Padraig Harrington admits that his season has been a “washout” so far.
And after finishing amongst the also-rans at the Open he’s not sure when he will emerge from the doldrums.
Reflecting on his slump in form on his website, he said: "I am aware that most of my season to date has been a washout but I am still confident that the short term pain will lead to long term gain.
“It would be great if I had a magic wand that I could wave and all the work that I have done and have to do was over and fully bedded in, but that is just not possible.”
Harrington’s numbers make scary reading since he claimed his third major with victory in the US PGA less than 12 months ago.
He’s down from third to 16th in the world and has shot over par in 38 of the 77 strokeplay rounds he’s played since he lifted the Wanamaker Trophy at Oakland Hills.
He’s missed 10 cuts since last August, broken par just four times since the Masters and languishes 80th in the Race to Dubai, which leaves him in danger of failing to qualify for the Tour’s $10m (€7m) Dubai World Championship in November.
He still has plenty of time to salvage that situation but his hopes of qualifying for the FedEx Cup play-offs on the PGA Tour will depend on the next two weeks.
Finishing 65th in the Open dropped Harrington out of the top 125 who qualify for first FedEx Cup play-off event, the Barclays, from August 21-24.
The situation is now so uncertain that he has no real idea what tournament schedule he will be playing after next week's WGC- Bridgestone Invitationl and the US PGA.
"Who knows," he said.
That won’t please his sponsors Wilson Golf or FTI Consulting, who are believed to be paying him an estimated $22m over the next three years to make an even bigger impact in the US market.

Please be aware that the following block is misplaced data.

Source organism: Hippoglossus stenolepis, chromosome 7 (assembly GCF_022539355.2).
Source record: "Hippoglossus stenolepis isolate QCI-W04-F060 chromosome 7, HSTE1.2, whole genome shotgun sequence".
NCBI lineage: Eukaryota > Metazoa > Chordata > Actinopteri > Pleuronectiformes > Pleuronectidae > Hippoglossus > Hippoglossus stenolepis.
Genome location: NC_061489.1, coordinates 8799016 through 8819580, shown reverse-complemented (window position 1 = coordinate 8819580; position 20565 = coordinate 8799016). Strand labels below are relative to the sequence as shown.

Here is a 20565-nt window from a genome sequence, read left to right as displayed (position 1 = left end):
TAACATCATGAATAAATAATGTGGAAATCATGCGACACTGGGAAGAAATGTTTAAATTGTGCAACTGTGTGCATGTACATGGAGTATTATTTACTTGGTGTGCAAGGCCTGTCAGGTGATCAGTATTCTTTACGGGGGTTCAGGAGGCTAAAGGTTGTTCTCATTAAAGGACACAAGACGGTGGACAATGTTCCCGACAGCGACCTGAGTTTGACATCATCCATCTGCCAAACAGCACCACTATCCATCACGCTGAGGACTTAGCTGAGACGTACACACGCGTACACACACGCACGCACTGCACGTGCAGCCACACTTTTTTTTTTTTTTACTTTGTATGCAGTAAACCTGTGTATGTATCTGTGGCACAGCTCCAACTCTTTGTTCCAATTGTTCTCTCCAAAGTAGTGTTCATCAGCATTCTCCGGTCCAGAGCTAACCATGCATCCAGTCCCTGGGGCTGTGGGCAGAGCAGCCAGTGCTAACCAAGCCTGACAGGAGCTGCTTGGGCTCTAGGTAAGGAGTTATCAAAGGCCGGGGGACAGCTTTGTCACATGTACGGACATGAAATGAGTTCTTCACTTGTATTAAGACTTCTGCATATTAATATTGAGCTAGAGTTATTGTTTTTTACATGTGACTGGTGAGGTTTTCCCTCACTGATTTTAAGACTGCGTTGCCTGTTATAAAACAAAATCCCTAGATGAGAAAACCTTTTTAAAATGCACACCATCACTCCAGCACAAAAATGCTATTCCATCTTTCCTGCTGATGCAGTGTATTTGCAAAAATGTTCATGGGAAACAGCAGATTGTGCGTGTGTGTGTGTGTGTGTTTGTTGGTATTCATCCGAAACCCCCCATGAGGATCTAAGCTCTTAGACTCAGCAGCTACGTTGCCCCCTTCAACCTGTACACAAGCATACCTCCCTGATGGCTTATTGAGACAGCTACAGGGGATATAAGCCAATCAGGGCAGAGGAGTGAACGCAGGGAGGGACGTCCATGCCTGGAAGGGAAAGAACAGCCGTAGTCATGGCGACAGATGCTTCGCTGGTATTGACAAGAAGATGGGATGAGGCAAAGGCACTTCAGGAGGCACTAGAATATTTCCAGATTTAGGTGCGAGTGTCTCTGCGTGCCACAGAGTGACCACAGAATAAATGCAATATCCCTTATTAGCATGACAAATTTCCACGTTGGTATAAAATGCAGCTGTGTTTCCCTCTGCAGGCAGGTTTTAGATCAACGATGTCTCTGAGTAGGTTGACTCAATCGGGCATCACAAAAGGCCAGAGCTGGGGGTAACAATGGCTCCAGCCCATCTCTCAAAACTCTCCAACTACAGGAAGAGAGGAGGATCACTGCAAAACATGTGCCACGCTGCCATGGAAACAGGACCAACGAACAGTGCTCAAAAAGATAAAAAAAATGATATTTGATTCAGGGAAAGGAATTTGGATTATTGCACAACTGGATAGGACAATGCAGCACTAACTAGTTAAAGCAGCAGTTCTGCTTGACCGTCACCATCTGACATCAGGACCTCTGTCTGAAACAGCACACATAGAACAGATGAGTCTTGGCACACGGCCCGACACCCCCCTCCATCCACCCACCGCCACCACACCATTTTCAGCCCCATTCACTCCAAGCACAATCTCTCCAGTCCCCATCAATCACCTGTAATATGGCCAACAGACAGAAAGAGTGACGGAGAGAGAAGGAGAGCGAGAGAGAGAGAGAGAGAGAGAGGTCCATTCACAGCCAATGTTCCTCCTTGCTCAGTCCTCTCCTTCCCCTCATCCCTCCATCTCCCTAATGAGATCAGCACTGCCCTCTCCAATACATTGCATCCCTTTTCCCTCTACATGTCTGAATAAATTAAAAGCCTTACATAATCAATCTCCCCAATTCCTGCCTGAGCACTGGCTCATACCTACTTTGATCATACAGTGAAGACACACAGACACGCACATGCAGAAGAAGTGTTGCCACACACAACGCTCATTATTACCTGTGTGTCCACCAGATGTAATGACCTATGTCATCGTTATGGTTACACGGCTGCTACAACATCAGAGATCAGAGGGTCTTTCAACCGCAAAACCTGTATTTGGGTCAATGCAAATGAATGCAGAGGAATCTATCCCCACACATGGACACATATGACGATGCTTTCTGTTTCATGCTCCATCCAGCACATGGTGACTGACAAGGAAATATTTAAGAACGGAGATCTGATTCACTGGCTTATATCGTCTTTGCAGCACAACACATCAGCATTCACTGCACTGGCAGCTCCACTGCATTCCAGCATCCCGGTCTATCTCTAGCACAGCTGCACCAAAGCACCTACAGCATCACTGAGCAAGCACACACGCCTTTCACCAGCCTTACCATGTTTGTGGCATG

His first chance to shine again will come at Firestone Country Club in Ohio, where Shane Lowry, Rory McIlroy Darren Clarke and Graeme McDowell will also tee it up in the no-cut event.
Harrington’s played in Akron 10 times since 1999 but has yet to improve on the 12th place finish he achieved on his debut. And with just two weeks to go before his US PGA defence at Hazeltine in Minnesota, the short-term optimism he showed before the Open also appears to have vanished.
At the time he hinted that he was close to finding his game and wished the Open was another two weeks away.
But it now appears that having tied himself up in knots working on his swing, he is finding it difficult to trust his method and let it loose.
He claimed in Turnberry that he struck the ball as well, or possibly better, than ever. Yet he failed to commit to his targets because of a lack of trust in his swing and paid severe penalties.
Blaming poor mental preparation for his edgy performance at Turnberry, Harrington said: “If I can turn up to events and my mental approach and preparation is right then I will be in a good position to perform in any tournament.
“I have known this for a long time, but I had forgotten it over the last few months due to all the technical work that I have done. The good news is that I have remembered it again!
"Over the four rounds I was very happy with how I hit the ball, I felt that I hit a lot of shots out of the middle of the club, probably more than I have ever hit.
"But as well as I hit the ball, I just wasn’t trusting it enough, I was still being conservative and not taking on enough."
Four of Harrington’s back-room team were in Dublin over the weekend for a major coaching conference at City West.
Harrington sat up at the front of the Golf Room to hear the thoughts of his mentors from the Titleist Performance Institute, Dr Greg Rose and Dave Phillips.
But he also got the chance to see his trainer Dr Liam Hennessy and putting guru Dr Paul Hurrion.
Asked before the Open how long he'd be prepared to walk in the vale of tears, Harrington said: "As long as it takes."
Hopefully for his legion of fans around the world, that won't be too long.